In this article, we develop the concept of the translocal village as a subset of transnationalism to describe the highly circumscribed social relations that often emerge from small-scale translocated rural villages. In the article we explore the translocal dimensions of a rural South Indian village in Tamil Nadu as a case study to advance this theoretical position. Like all transnational communities involved in the production of locality, identity and social viability, Soorapallam villagers and fellow Musuguntha Vellalar caste members now based in Singapore maintain strong social and cultural ties with their village. However, what is most interesting about this community is that its involvement in translocal practices is determined by a moral economy of obligations and responsibilities based on caste membership, which, in turn, is regulated by regimes of affect and policed through the gaze of fellow translocals. We will demonstrate the specific ways in which this moral economy is reproduced and maintained across distance.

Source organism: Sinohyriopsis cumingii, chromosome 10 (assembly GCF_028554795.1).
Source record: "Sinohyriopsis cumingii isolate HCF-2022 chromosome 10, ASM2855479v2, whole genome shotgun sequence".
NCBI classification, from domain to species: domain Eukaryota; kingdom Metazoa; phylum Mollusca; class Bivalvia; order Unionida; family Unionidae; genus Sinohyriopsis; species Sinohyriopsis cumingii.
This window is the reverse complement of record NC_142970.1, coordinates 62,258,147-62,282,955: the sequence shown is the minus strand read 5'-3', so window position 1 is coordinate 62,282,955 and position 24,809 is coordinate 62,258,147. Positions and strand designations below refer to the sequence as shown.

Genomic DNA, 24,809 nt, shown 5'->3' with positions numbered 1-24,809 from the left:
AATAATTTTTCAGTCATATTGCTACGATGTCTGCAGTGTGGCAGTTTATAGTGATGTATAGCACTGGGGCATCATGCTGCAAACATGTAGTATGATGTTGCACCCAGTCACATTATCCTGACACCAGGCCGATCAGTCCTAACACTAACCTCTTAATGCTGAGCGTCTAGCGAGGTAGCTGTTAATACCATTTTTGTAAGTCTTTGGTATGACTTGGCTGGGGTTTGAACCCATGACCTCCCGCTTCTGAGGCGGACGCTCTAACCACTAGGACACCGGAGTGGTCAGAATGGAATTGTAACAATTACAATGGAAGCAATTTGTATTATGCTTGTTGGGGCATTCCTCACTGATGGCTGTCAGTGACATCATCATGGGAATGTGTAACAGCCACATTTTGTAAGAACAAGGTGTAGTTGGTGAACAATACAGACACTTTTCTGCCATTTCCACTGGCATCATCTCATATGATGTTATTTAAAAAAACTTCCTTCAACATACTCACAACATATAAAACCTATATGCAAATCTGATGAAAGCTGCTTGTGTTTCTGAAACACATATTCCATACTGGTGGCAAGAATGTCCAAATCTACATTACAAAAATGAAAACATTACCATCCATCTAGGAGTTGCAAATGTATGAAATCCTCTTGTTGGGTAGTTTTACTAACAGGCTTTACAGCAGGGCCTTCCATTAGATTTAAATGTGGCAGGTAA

|Number of pages||21|
|Publication status||Published - Jan 2005|